To assess the effectiveness and safety of endometrial injury performed before embryo transfer in women undergoing in vitro fertilisation (IVF) including intracytoplasmic sperm injection (ICSI) and frozen embryo transfer.
In June 2020 we searched the Cochrane Gynaecology and Fertility Group Specialised Register, CENTRAL, MEDLINE, Embase, CINAHL, LILACS, DARE and two trial registries. We also checked the reference sections of relevant studies and contacted experts in the field for any additional trials.
Randomised controlled trials comparing intentional endometrial injury before embryo transfer in women undergoing IVF, versus no intervention or a sham procedure.
We used standard methodological procedures recommended by Cochrane. Two independent review authors screened studies, evaluated risk of bias and assessed the certainty of the evidence by using GRADE (Grading of Recommendation, Assessment, Development and Evaluation) criteria. We contacted and corresponded with study investigators as required. Due to the high risk of bias associated with many of the studies, the primary analyses of all review outcomes were restricted to studies at a low risk of bias for selection bias and other bias. Sensitivity analysis was then performed including all studies. The primary review outcomes were live birth and miscarriage.
Endometrial injury versus control (no procedure or a sham procedure)
A total of 37 studies (8786 women) were included in this comparison. Most studies performed endometrial injury by pipelle biopsy in the luteal phase of the cycle before the IVF cycle. The primary analysis was restricted to studies at low risk of bias, and included eight studies. The effect of endometrial injury on live birth is unclear as the result is consistent with no effect, or a small reduction, or an improvement (odds ratio (OR) 1.12, 95% confidence interval (CI) 0.98 to 1.28; participants = 4402; studies = 8; I2 = 15%, moderate-certainty evidence). This suggests that if the chance of live birth with IVF is usually 27%, then the chance when using endometrial injury would be somewhere between < 27% and 32%.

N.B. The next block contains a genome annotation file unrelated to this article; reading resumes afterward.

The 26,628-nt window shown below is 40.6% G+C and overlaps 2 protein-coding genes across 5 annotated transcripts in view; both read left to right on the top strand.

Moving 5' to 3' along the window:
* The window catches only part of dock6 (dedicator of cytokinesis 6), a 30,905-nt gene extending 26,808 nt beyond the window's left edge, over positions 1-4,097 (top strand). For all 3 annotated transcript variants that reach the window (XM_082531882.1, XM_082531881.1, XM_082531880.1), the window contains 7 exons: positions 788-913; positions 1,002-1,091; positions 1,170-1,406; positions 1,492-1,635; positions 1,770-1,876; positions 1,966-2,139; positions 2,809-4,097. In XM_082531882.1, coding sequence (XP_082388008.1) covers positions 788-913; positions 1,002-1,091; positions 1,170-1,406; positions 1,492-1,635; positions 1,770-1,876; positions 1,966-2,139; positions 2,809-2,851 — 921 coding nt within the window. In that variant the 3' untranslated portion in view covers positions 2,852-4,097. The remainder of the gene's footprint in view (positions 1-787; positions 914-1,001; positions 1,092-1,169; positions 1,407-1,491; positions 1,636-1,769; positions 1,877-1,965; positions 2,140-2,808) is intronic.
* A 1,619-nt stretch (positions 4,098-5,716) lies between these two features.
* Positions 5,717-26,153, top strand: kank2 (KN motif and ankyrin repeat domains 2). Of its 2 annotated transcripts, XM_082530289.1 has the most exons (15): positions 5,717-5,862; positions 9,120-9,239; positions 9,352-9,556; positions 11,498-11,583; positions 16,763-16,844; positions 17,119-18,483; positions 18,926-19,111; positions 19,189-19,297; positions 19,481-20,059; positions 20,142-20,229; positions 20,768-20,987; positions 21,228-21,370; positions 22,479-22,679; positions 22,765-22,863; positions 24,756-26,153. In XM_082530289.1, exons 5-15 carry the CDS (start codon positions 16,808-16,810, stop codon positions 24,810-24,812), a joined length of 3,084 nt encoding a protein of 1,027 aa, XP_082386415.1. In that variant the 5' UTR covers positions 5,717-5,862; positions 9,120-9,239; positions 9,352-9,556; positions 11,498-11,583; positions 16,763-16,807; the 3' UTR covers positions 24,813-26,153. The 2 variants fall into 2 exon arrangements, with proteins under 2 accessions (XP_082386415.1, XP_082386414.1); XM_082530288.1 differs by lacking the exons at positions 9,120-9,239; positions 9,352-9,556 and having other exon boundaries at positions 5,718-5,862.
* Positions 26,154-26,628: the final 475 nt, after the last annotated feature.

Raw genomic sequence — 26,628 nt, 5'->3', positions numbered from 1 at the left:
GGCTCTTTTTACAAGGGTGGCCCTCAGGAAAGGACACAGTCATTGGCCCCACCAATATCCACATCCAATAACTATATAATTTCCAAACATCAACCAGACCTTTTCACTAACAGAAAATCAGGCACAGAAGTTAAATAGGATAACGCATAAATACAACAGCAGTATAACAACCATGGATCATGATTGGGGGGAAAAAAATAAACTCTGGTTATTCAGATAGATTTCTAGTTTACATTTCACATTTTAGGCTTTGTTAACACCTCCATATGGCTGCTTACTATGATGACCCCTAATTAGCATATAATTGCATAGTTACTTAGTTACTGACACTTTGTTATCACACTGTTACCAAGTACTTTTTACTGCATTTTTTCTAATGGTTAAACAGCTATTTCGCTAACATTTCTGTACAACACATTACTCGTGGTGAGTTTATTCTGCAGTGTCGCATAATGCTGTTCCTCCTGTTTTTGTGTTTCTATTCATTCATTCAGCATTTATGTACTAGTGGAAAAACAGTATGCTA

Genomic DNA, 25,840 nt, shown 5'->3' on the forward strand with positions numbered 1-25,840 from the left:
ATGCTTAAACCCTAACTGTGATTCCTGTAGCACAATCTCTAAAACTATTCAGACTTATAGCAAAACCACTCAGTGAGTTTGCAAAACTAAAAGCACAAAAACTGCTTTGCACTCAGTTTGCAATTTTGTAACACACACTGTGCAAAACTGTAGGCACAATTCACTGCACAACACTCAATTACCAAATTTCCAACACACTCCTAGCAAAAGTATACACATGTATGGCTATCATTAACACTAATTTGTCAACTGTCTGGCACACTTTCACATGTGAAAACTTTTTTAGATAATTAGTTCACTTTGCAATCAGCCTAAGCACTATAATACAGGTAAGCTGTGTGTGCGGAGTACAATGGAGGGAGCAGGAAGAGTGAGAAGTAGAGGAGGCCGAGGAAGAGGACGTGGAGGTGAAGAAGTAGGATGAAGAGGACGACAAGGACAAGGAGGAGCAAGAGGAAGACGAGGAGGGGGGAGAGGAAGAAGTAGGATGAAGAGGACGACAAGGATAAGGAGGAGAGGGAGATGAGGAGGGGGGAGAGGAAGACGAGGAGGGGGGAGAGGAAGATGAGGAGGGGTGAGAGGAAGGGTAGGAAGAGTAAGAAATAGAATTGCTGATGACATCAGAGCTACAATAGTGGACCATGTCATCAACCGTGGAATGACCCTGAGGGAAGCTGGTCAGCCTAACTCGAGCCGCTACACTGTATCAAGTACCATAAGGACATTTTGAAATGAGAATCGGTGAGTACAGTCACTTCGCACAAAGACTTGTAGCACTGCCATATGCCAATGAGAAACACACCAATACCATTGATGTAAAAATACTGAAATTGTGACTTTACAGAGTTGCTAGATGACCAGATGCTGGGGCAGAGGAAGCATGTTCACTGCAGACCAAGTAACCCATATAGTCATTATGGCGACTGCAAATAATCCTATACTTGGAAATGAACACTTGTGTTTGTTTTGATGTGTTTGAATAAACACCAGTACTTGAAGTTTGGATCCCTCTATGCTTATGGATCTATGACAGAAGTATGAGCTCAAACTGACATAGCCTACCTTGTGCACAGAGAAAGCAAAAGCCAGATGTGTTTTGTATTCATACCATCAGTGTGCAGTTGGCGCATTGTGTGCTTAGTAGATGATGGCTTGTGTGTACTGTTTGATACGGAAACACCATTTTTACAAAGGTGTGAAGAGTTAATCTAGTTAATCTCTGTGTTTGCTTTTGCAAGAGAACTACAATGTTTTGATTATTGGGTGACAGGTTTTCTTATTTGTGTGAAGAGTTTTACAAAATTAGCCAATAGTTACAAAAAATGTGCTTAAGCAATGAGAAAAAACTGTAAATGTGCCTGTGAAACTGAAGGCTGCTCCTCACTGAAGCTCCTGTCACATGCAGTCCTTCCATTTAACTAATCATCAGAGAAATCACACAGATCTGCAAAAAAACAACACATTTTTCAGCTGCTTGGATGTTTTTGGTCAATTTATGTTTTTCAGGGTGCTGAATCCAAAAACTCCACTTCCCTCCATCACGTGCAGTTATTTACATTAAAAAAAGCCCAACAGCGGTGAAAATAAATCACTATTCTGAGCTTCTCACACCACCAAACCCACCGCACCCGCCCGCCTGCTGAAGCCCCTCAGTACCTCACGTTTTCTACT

Similarly, the effect of endometrial injury on clinical pregnancy is unclear (OR 1.08, 95% CI 0.95 to 1.23; participants = 4402; studies = 8; I2 = 0%, moderate-certainty evidence). This suggests that if the chance of clinical pregnancy from IVF is normally 32%, then the chance when using endometrial injury before IVF is between 31% and 37%. When all studies were included in the sensitivity analysis, we were unable to conduct meta-analysis for the outcomes of live birth and clinical pregnancy due to high risk of bias and statistical heterogeneity.
Endometrial injury probably results in little to no difference in chance of miscarriage (OR 0.88, 95% CI 0.68 to 1.13; participants = 4402; studies = 8; I2 = 0%, moderate-certainty evidence), and this result was similar in the sensitivity analysis that included all studies. The result suggests that if the chance of miscarriage with IVF is usually 6.0%, then when using endometrial injury it would be somewhere between 4.2% and 6.8%.
Endometrial injury was associated with mild to moderate pain (approximately 4 out of 10), and was generally associated with some minimal bleeding.
The evidence was downgraded for imprecision due to wide confidence intervals and therefore all primary analyses were graded as moderate certainty.
Higher versus lower degree of injury
Only one small study was included in this comparison (participants = 129), which compared endometrial injury using two different instruments in the cycle prior to the IVF cycle: a pipelle catheter and a Shepard catheter. This trial was excluded from the primary analysis due to risk of bias. In the sensitivity analysis, all outcomes reported for this study were graded as very-low certainty due to risk of bias, and as such we were not able to interpret the study results.